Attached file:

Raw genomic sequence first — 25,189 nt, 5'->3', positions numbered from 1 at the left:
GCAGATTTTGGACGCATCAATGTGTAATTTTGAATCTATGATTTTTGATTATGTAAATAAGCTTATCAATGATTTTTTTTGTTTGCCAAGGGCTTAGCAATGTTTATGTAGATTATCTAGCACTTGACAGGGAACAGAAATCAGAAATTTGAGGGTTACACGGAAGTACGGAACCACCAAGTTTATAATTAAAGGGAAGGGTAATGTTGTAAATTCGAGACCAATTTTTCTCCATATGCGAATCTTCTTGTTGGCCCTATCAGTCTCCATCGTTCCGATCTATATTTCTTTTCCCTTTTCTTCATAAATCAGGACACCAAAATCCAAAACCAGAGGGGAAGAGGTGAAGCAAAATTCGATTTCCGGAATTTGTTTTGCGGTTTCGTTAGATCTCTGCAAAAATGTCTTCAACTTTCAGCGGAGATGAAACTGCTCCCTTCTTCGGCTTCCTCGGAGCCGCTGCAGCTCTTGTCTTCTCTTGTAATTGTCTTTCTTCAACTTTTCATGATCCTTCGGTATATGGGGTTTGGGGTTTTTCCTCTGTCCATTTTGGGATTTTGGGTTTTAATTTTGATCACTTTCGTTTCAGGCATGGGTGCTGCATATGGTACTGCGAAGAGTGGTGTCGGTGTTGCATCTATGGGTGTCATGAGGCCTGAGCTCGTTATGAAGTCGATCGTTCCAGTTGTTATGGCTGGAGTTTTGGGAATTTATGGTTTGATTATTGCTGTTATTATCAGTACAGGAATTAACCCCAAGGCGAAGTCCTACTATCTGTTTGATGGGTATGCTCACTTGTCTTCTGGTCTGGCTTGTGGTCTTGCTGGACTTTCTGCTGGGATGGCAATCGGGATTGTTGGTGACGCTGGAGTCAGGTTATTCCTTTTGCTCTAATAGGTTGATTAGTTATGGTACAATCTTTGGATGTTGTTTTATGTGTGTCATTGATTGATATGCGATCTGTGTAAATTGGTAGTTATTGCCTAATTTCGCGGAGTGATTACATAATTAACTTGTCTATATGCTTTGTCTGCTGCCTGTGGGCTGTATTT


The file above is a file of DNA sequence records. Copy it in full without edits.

Raw genomic sequence first — 25,189 nt, 5'->3', positions numbered from 1 at the left:
GCAGATTTTGGACGCATCAATGTGTAATTTTGAATCTATGATTTTTGATTATGTAAATAAGCTTATCAATGATTTTTTTTGTTTGCCAAGGGCTTAGCAATGTTTATGTAGATTATCTAGCACTTGACAGGGAACAGAAATCAGAAATTTGAGGGTTACACGGAAGTACGGAACCACCAAGTTTATAATTAAAGGGAAGGGTAATGTTGTAAATTCGAGACCAATTTTTCTCCATATGCGAATCTTCTTGTTGGCCCTATCAGTCTCCATCGTTCCGATCTATATTTCTTTTCCCTTTTCTTCATAAATCAGGACACCAAAATCCAAAACCAGAGGGGAAGAGGTGAAGCAAAATTCGATTTCCGGAATTTGTTTTGCGGTTTCGTTAGATCTCTGCAAAAATGTCTTCAACTTTCAGCGGAGATGAAACTGCTCCCTTCTTCGGCTTCCTCGGAGCCGCTGCAGCTCTTGTCTTCTCTTGTAATTGTCTTTCTTCAACTTTTCATGATCCTTCGGTATATGGGGTTTGGGGTTTTTCCTCTGTCCATTTTGGGATTTTGGGTTTTAATTTTGATCACTTTCGTTTCAGGCATGGGTGCTGCATATGGTACTGCGAAGAGTGGTGTCGGTGTTGCATCTATGGGTGTCATGAGGCCTGAGCTCGTTATGAAGTCGATCGTTCCAGTTGTTATGGCTGGAGTTTTGGGAATTTATGGTTTGATTATTGCTGTTATTATCAGTACAGGAATTAACCCCAAGGCGAAGTCCTACTATCTGTTTGATGGGTATGCTCACTTGTCTTCTGGTCTGGCTTGTGGTCTTGCTGGACTTTCTGCTGGGATGGCAATCGGGATTGTTGGTGACGCTGGAGTCAGGTTATTCCTTTTGCTCTAATAGGTTGATTAGTTATGGTACAATCTTTGGATGTTGTTTTATGTGTGTCATTGATTGATATGCGATCTGTGTAAATTGGTAGTTATTGCCTAATTTCGCGGAGTGATTACATAATTAACTTGTCTATATGCTTTGTCTGCTGCCTGTGGGCTGTATTT